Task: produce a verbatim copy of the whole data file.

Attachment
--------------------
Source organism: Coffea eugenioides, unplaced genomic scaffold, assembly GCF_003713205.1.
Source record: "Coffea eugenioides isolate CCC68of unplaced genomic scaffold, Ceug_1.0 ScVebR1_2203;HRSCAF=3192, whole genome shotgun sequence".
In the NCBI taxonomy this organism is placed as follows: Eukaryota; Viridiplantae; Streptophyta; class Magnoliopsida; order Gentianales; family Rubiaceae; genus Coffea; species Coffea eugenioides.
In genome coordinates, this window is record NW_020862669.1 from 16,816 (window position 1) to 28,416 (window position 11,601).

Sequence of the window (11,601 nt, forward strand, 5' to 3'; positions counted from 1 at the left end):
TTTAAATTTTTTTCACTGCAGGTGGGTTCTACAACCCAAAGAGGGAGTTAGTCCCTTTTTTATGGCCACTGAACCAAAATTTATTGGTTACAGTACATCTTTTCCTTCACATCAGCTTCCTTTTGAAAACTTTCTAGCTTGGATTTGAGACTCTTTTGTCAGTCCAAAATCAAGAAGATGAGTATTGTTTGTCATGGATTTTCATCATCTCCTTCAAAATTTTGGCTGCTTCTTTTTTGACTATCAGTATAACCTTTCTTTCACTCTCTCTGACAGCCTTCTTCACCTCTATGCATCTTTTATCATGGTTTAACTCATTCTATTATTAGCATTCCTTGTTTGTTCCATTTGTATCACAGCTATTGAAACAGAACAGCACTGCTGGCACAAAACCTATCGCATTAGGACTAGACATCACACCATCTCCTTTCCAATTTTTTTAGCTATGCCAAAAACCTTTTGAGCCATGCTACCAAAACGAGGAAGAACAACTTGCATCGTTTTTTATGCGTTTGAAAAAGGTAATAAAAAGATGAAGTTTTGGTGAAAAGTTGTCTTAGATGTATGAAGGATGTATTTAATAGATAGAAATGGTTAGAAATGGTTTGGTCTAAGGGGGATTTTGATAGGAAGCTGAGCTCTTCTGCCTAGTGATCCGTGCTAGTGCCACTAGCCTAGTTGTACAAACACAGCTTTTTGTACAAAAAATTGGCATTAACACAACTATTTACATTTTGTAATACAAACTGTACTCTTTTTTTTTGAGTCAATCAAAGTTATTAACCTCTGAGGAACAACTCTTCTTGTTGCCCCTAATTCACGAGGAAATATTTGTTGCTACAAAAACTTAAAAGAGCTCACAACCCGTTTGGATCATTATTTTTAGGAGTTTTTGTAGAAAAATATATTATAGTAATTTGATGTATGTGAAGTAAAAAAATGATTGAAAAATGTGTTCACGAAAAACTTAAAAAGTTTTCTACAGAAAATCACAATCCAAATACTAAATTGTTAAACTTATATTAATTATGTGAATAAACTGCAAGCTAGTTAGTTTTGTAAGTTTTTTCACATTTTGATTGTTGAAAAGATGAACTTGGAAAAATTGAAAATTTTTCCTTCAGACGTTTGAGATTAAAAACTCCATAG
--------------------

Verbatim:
Source organism: Coffea eugenioides, unplaced genomic scaffold, assembly GCF_003713205.1.
Source record: "Coffea eugenioides isolate CCC68of unplaced genomic scaffold, Ceug_1.0 ScVebR1_2203;HRSCAF=3192, whole genome shotgun sequence".
In the NCBI taxonomy this organism is placed as follows: Eukaryota; Viridiplantae; Streptophyta; class Magnoliopsida; order Gentianales; family Rubiaceae; genus Coffea; species Coffea eugenioides.
In genome coordinates, this window is record NW_020862669.1 from 16,816 (window position 1) to 28,416 (window position 11,601).

Sequence of the window (11,601 nt, forward strand, 5' to 3'; positions counted from 1 at the left end):
TTTAAATTTTTTTCACTGCAGGTGGGTTCTACAACCCAAAGAGGGAGTTAGTCCCTTTTTTATGGCCACTGAACCAAAATTTATTGGTTACAGTACATCTTTTCCTTCACATCAGCTTCCTTTTGAAAACTTTCTAGCTTGGATTTGAGACTCTTTTGTCAGTCCAAAATCAAGAAGATGAGTATTGTTTGTCATGGATTTTCATCATCTCCTTCAAAATTTTGGCTGCTTCTTTTTTGACTATCAGTATAACCTTTCTTTCACTCTCTCTGACAGCCTTCTTCACCTCTATGCATCTTTTATCATGGTTTAACTCATTCTATTATTAGCATTCCTTGTTTGTTCCATTTGTATCACAGCTATTGAAACAGAACAGCACTGCTGGCACAAAACCTATCGCATTAGGACTAGACATCACACCATCTCCTTTCCAATTTTTTTAGCTATGCCAAAAACCTTTTGAGCCATGCTACCAAAACGAGGAAGAACAACTTGCATCGTTTTTTATGCGTTTGAAAAAGGTAATAAAAAGATGAAGTTTTGGTGAAAAGTTGTCTTAGATGTATGAAGGATGTATTTAATAGATAGAAATGGTTAGAAATGGTTTGGTCTAAGGGGGATTTTGATAGGAAGCTGAGCTCTTCTGCCTAGTGATCCGTGCTAGTGCCACTAGCCTAGTTGTACAAACACAGCTTTTTGTACAAAAAATTGGCATTAACACAACTATTTACATTTTGTAATACAAACTGTACTCTTTTTTTTTGAGTCAATCAAAGTTATTAACCTCTGAGGAACAACTCTTCTTGTTGCCCCTAATTCACGAGGAAATATTTGTTGCTACAAAAACTTAAAAGAGCTCACAACCCGTTTGGATCATTATTTTTAGGAGTTTTTGTAGAAAAATATATTATAGTAATTTGATGTATGTGAAGTAAAAAAATGATTGAAAAATGTGTTCACGAAAAACTTAAAAAGTTTTCTACAGAAAATCACAATCCAAATACTAAATTGTTAAACTTATATTAATTATGTGAATAAACTGCAAGCTAGTTAGTTTTGTAAGTTTTTTCACATTTTGATTGTTGAAAAGATGAACTTGGAAAAATTGAAAATTTTTCCTTCAGACGTTTGAGATTAAAAACTCCATAG